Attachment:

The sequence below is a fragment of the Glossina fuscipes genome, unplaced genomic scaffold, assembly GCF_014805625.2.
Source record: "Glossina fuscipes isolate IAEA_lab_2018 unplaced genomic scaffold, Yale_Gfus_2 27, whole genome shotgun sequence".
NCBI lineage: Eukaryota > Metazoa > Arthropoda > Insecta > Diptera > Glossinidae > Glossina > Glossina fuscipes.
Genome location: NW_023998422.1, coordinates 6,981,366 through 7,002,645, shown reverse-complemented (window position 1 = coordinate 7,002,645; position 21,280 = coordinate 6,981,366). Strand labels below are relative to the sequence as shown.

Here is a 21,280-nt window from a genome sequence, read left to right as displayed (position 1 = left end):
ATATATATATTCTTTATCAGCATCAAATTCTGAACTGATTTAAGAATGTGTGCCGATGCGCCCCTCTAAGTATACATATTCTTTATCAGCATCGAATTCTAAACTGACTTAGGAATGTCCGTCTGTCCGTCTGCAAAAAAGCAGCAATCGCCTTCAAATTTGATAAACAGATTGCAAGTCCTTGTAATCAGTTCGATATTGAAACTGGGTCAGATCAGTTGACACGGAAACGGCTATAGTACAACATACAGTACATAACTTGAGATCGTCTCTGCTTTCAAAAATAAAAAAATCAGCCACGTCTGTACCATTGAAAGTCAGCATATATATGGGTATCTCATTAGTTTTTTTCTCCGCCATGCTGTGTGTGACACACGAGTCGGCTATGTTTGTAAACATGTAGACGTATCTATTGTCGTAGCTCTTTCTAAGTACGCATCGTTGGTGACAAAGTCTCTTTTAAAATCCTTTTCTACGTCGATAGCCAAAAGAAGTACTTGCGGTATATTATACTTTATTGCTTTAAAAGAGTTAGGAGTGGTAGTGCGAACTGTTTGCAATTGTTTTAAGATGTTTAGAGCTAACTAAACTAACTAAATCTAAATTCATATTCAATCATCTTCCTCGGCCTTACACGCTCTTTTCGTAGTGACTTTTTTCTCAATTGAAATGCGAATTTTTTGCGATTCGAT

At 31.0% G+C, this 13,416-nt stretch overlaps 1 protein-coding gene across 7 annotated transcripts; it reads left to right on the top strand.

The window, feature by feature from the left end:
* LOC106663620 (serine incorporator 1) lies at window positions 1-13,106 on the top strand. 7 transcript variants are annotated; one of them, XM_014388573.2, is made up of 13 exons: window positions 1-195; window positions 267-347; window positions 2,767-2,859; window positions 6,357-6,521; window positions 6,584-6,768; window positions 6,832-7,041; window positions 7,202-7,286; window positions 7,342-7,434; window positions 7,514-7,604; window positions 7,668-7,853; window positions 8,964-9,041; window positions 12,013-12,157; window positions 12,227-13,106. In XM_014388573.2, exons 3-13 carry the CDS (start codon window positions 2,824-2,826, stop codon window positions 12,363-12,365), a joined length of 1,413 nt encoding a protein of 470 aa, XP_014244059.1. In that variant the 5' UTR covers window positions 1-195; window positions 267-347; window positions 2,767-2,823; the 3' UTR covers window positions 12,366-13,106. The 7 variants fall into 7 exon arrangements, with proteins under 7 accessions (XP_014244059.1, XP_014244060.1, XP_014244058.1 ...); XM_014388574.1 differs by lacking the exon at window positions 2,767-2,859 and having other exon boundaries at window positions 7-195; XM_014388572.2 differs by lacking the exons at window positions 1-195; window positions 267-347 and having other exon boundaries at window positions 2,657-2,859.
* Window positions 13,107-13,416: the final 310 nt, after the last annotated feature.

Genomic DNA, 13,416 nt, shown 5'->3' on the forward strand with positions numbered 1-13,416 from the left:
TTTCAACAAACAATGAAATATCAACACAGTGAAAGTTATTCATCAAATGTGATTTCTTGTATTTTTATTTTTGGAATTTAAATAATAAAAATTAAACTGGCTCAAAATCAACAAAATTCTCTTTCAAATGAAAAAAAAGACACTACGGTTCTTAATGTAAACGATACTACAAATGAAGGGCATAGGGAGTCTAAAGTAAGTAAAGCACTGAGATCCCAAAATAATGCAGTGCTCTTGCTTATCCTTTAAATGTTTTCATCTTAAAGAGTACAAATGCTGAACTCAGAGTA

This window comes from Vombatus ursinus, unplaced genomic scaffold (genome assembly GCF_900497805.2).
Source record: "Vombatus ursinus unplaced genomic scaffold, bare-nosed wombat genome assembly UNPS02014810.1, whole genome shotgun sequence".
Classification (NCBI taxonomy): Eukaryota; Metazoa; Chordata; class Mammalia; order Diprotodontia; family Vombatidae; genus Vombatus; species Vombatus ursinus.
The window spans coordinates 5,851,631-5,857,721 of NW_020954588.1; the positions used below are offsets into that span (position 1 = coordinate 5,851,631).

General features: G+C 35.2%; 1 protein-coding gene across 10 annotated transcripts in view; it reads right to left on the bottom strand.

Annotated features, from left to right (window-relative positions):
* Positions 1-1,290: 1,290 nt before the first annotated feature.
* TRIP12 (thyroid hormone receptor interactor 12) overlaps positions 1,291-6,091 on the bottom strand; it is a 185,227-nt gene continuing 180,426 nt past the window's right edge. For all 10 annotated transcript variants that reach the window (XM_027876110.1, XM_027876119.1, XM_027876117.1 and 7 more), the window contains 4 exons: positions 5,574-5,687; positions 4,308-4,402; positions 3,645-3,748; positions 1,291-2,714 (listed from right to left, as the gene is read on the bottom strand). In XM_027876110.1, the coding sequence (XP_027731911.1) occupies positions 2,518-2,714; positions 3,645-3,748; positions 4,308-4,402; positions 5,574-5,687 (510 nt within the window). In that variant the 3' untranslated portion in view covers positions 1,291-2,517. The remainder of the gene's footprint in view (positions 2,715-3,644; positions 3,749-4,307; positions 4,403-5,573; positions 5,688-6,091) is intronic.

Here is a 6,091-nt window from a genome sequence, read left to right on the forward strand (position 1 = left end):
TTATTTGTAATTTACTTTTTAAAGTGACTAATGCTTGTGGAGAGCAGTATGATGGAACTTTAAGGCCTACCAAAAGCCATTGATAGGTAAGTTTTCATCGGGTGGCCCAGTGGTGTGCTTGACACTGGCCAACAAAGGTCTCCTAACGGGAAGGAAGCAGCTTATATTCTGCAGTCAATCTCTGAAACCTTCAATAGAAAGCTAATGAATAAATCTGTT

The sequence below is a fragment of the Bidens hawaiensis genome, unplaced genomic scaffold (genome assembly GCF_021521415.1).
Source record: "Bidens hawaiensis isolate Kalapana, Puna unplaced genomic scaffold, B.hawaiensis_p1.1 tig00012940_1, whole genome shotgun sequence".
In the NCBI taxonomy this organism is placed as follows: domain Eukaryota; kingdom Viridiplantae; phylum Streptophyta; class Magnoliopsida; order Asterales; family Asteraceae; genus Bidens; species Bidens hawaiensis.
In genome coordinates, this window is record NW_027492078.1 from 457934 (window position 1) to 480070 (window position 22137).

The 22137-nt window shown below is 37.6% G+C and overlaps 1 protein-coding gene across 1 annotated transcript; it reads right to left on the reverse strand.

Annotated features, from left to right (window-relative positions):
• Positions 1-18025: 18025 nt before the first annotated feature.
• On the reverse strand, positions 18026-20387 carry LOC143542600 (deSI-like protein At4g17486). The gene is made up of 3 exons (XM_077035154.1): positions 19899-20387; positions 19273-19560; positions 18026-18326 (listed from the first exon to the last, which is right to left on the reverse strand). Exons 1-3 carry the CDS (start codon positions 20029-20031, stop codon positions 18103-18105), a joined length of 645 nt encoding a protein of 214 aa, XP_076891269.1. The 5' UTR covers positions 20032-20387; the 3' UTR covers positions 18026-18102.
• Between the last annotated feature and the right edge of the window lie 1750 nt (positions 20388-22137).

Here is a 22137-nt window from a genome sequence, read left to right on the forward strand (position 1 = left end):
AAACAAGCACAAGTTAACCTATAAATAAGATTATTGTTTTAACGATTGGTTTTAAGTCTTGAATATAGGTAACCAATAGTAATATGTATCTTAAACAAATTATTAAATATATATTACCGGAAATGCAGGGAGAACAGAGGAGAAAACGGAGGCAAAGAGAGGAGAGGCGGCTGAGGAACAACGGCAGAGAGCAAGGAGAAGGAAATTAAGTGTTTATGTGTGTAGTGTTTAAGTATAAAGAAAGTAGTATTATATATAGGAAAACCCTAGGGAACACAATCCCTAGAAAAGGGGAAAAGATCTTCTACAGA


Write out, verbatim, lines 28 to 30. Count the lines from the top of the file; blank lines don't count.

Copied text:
Annotated features, from left to right (window-relative positions):
• Positions 1-18025: 18025 nt before the first annotated feature.
• On the reverse strand, positions 18026-20387 carry LOC143542600 (deSI-like protein At4g17486). The gene is made up of 3 exons (XM_077035154.1): positions 19899-20387; positions 19273-19560; positions 18026-18326 (listed from the first exon to the last, which is right to left on the reverse strand). Exons 1-3 carry the CDS (start codon positions 20029-20031, stop codon positions 18103-18105), a joined length of 645 nt encoding a protein of 214 aa, XP_076891269.1. The 5' UTR covers positions 20032-20387; the 3' UTR covers positions 18026-18102.